Home Part of States Newsroom
Army rep. shares mental health treatment limitations with Lewiston shooting commission


Army rep. shares mental health treatment limitations with Lewiston shooting commission

Jun 13, 2024 | 1:52 pm ET
By Emma Davis
Army rep. shares mental health treatment limitations with Lewiston shooting commission
(U.S. Army Reserve photo by Sgt. Reginald Harvey)

Col. Mark Ochoa of the U.S. Army Reserve Command described a largely patient-driven picture of mental health treatment for reservists during a meeting of the Independent Commission to Investigate the Facts of the Tragedy in Lewiston Thursday morning. 

Ochoa could not speak directly to the connection between the Army Reserve’s psychological health program and Robert Card II, who killed 18 people and injured 13 others during the mass shooting in Lewiston on October 25, after law enforcement and the Army were made aware of his deteriorating mental health. 

However, the commission members’ questioning of Ochoa about the Reserve’s program highlighted the complexities with ensuring reservists undergo treatment and continue those services.  

Meanwhile, commission chair Daniel Wathan, former chief justice of the Maine Supreme Judicial Court, said the commission is working to obtain a fact witness who can speak directly to Card’s involvement with the program and his related interactions with his commander.

In an interim report released in March, the commission outlined the steps various agencies took, or failed to take, to try to have Card undergo mental health treatment after he began experiencing paranoid behavior and acting erratically. 

In July 2023, Card’s supervisor, Capt. Jeremey Reamer, ordered Card to have his mental health evaluated. Card was first treated at an Army hospital but then transferred to a civilian hospital, where he stayed until his discharge in early August. 

During a commission meeting in April, Reamer said he should have done more to ensure Card got follow-up care after being discharged. 

Family of Lewiston shooter share details of behavior changes, dealings with law enforcement

On Thursday, Ochoa explained that the psychological health program cannot mandate treatment.

“What I’m understanding from your testimony here today, Colonel, is that PHP is a resource,” said commission member Paula Silsby, former U.S. attorney for the District of Maine. “It’s there for people who wish to avail themselves of that resource, but ultimately it comes to the reservist’s commander to manage the situation if you have an uncooperative reservist?”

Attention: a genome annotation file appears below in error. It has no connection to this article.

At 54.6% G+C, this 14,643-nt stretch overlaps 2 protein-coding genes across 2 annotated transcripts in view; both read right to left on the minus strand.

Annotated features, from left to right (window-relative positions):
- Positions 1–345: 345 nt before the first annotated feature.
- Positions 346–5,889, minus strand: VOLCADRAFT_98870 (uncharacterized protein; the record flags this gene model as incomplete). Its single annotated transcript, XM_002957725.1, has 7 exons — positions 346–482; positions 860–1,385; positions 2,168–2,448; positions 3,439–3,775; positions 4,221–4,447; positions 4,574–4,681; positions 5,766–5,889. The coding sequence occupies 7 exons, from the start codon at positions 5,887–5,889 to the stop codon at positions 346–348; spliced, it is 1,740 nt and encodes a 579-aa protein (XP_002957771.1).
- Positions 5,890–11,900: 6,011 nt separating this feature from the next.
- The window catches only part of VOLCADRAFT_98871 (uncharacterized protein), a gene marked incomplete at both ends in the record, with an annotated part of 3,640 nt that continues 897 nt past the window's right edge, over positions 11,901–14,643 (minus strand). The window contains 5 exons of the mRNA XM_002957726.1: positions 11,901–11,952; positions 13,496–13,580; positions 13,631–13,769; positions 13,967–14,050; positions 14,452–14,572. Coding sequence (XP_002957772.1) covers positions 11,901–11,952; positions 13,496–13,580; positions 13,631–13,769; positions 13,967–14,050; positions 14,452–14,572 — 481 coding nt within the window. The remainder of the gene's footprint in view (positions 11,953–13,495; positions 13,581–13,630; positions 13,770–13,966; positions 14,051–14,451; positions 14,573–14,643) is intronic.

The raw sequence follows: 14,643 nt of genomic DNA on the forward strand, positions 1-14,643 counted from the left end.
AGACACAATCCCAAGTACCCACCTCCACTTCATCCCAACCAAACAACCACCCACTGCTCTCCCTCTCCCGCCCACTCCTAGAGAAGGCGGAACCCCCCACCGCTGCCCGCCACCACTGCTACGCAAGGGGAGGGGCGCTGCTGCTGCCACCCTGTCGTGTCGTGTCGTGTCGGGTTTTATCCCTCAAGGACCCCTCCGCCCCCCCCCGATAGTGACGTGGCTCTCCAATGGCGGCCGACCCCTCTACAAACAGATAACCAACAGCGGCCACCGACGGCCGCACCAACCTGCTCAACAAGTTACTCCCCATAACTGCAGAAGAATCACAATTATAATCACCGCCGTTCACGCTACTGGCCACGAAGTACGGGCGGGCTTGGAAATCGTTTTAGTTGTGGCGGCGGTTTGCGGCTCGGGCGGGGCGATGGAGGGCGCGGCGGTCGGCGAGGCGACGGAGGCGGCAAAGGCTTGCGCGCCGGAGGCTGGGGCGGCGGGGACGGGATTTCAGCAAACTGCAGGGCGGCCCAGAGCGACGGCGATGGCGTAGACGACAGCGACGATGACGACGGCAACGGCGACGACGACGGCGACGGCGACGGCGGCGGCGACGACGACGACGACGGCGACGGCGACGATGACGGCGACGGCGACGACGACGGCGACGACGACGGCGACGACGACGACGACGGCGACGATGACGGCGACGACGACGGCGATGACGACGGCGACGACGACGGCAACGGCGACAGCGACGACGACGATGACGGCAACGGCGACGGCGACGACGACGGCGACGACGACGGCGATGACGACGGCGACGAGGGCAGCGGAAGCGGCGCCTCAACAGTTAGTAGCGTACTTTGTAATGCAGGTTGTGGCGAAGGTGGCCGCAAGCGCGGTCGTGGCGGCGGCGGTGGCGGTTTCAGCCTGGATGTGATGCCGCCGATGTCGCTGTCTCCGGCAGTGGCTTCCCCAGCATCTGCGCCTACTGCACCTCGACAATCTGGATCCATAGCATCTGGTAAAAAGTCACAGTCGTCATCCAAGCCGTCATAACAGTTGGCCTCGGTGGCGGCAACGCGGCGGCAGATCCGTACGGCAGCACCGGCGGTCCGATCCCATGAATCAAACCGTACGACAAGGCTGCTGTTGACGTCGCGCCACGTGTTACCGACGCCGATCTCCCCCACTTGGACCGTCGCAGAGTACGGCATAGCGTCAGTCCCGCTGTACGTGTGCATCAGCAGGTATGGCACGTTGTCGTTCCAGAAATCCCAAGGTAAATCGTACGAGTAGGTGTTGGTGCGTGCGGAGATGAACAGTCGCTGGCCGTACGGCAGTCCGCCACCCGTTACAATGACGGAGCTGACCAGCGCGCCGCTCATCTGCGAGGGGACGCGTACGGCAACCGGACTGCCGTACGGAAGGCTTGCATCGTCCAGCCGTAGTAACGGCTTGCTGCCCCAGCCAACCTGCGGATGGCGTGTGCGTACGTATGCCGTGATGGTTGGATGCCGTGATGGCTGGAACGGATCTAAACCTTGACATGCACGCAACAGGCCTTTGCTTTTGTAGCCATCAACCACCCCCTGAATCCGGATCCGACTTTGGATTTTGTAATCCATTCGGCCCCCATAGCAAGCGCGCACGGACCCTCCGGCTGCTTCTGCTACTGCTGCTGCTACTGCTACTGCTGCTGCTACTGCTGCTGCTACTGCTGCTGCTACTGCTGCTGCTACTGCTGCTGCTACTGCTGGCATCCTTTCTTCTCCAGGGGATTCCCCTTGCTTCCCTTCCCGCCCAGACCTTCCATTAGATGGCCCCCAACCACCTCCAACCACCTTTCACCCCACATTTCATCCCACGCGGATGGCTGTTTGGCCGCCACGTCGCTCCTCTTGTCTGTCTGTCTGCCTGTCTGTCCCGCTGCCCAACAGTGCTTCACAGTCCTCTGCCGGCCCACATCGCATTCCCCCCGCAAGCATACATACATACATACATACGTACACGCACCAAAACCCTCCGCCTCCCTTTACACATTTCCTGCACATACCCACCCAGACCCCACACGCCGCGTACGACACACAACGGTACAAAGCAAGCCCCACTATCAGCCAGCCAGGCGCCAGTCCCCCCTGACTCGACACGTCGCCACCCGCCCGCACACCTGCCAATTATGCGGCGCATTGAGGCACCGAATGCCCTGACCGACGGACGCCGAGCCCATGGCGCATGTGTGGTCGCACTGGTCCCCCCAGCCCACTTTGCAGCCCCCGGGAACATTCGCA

In response, Ochoa explained, “We are there to help commanders the best that we can, either with recommendations, guidance, instruction, training. I don’t like to think that the commanders are out there on their own.” 

For example, the program builds profiles of reservists and communicates to commanders when they reach out to reservists to try to get them to seek care, though do not disclose full medical records. 

However, this information sharing and tracking is often more complex for reservists, like Card, who are often part-time compared with active duty personnel. 

For active duty personnel, Ochoa explained, “we have behavioral health providers at all levels, social workers, psychiatrists, psychologists, that are embedded with units for that so that people can go in and get their health care close to their place of duty.”

For reservists who may receive care from a civilian health care provider, Army knowledge is limited to what the reservist shares. 

Ochoa’s testimony also touched on potential barriers to reservists pursuing mental health treatment. Dr. Debra Baeder, former chief forensic psychologist for the state of Maine, asked whether reservists may have concerns with being referred to the program, particularly given the profile on them that is then developed. 

“Of course the answer is yes,” Ochoa said, however he went on to add that mental health “is a medical condition and should be treated as such… I have heard that people are concerned about progression in their military career but there are a lot of people who have overcome those challenges.”

The message Ochoa said he wanted to make clear is that “commanders have the tools to help their teammates.”